Those who know Johnsburg’s Delaney Pruitt best say she doesn’t dwell on things for very long, if at all. Even by looking at her it can be hard to find out what she is thinking or feeling no matter the situation.
“She is such an interesting character,” Skyhawks coach Rob Eastland said.
Eastland has known Pruitt for eight years, dating to when Eastland met her during club soccer. Her attitude and love for the game is what stood out when he crossed paths with the 7- or 8-year-old kid learning the game.
“She is not one to show emotions,” Eastland continued. “I think ... literally, once one game is over she is looking forward to the next one to play no matter the outcome.”
Added her father Randy Pruitt: “She’s one that always leaves it on the field. After a game, she comes home and doesn’t complain about a thing.
“She plays like it’s everything but afterwards knows it’s a game and lets it go.”
There was one instance where she broke the mold and eyed a regional final rematch against Richmond-Burton, the team that knocked out the Skyhawks during the 2012 season, her freshman year. Pruitt left an impact during this season’s rematch with an assist and two crucial goals, the tying and go-ahead goals in a 3-2 win over the Rockets that earned Johnsburg the title.
Pruitt scored a team-high 24 goals and added 12 assists and led the Skyhawks to a fourth-place finish in the IHSA Class 1A State Tournament. For her accomplishments during a breakout sophomore year, Pruitt is the Northwest Herald Girls Soccer Player of the Year.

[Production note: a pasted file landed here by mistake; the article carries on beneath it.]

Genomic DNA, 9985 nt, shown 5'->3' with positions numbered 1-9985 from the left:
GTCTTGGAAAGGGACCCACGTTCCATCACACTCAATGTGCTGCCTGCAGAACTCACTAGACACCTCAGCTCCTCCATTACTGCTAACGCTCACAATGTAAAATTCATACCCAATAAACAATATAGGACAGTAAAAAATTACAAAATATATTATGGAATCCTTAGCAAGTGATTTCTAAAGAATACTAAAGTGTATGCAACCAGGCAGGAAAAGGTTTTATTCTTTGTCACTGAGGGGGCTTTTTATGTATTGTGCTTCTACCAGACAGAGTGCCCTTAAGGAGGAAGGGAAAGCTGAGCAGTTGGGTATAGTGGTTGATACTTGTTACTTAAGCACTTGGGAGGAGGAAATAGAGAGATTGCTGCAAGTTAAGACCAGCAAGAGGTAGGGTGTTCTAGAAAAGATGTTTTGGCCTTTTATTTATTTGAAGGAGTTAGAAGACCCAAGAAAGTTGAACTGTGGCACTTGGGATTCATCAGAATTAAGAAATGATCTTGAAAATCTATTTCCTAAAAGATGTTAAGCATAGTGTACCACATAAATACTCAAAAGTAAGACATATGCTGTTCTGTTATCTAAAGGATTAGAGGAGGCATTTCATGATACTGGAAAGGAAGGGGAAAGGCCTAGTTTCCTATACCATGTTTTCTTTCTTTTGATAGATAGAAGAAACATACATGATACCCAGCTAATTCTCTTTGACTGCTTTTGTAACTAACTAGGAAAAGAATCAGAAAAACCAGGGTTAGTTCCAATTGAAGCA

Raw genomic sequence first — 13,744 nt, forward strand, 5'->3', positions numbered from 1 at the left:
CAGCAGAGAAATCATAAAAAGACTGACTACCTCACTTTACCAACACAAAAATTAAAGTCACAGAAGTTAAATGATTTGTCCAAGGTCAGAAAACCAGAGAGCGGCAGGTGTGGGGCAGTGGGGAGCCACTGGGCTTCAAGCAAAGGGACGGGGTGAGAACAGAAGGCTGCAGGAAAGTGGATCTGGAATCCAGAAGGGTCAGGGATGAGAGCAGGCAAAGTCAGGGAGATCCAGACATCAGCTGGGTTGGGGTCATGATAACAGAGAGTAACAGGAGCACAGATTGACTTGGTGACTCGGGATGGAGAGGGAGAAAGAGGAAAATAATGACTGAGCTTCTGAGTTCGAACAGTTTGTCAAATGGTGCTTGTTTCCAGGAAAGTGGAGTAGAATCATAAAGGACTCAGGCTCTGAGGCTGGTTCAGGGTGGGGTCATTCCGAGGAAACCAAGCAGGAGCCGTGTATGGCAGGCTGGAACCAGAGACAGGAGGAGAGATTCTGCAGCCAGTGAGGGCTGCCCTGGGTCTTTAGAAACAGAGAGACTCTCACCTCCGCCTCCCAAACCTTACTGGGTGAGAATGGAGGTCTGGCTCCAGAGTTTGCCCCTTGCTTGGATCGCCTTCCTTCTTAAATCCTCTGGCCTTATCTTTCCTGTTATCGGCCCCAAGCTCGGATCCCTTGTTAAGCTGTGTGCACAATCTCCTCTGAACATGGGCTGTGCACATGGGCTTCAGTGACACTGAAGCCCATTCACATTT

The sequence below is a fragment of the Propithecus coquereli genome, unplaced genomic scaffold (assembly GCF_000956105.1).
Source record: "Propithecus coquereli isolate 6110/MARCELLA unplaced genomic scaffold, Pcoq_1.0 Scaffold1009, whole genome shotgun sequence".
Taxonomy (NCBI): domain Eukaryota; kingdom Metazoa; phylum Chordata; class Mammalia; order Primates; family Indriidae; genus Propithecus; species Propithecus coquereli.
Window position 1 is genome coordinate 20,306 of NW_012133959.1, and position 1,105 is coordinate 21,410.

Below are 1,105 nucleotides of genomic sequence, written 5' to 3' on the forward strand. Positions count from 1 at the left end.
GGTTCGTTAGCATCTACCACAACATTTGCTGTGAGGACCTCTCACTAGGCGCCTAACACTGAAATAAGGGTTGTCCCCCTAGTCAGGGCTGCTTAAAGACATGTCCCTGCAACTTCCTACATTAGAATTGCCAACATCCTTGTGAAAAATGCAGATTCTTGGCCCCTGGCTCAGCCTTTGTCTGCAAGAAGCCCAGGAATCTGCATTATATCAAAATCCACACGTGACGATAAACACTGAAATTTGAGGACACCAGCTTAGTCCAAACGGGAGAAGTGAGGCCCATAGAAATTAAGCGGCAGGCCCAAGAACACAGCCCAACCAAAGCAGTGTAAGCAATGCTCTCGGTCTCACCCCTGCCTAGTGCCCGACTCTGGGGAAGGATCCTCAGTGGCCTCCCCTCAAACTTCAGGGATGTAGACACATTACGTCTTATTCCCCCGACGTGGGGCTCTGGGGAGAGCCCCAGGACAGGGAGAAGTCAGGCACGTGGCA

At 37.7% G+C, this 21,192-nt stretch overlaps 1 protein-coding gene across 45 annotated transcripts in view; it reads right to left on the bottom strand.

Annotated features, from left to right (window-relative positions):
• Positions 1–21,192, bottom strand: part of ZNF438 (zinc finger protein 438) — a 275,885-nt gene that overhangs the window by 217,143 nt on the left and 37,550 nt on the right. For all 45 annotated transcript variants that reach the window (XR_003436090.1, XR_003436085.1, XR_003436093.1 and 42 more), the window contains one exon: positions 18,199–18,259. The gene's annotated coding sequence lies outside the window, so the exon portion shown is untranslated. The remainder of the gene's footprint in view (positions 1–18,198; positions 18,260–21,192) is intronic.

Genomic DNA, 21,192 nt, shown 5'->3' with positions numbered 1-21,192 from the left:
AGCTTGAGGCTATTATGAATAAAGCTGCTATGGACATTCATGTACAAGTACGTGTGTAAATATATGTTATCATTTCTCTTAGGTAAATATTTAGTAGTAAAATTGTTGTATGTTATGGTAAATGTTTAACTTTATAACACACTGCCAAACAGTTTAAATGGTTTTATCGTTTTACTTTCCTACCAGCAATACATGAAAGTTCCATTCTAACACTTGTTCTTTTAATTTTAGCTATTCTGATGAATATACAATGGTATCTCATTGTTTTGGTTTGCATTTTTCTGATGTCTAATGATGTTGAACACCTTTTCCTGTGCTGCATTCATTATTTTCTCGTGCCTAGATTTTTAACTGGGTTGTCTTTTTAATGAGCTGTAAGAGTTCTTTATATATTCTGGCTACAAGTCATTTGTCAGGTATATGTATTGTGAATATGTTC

“I think we as a team just wanted to play another game,” Pruitt said of the state-run. “The will to play was a lot stronger or greater during the playoffs and things clicked for me and for us.”
The 5-foot-1 forward sparkles on the field and spectators and opponents alike are drawn to her fancy footwork as she spins and dances around the ball before zooming past a defender with incredible speed.
Because of her size, opponents don’t take her seriously until they see the raw speed and talent she has. Rockford Lutheran coach Scott Lofgren had to make several adjustments to his defensive plan during halftime of the Skyhawks 4-2 sectional semifinal win over the Crusaders.
“[Pruitt] was beating us constantly and I had to tell our girls to not bite on her moves because she will leave you behind,” Lofgren said.
Pruitt began playing soccer at the age of five and picked up the game from her two older brothers — Caden and Dakota. She was a natural and often played at a higher age level as she was better than her peers early on.
When she would watch her brothers play, she would bring a ball along and practice her footwork. She never had to be pushed into practicing, she just did it herself.
Eastland couldn’t be happier about the opportunity to coach Pruitt for the next two years and expects her to continue to grow and believes that there is no ceiling for his star forward.
“I see her in practice, and no matter how good she is now, I know there is another gear or two in her potential,” Eastland said. “I’m excited to see her level of ability when she graduates and over the next year she will attract college attention and people will surely be scouting.”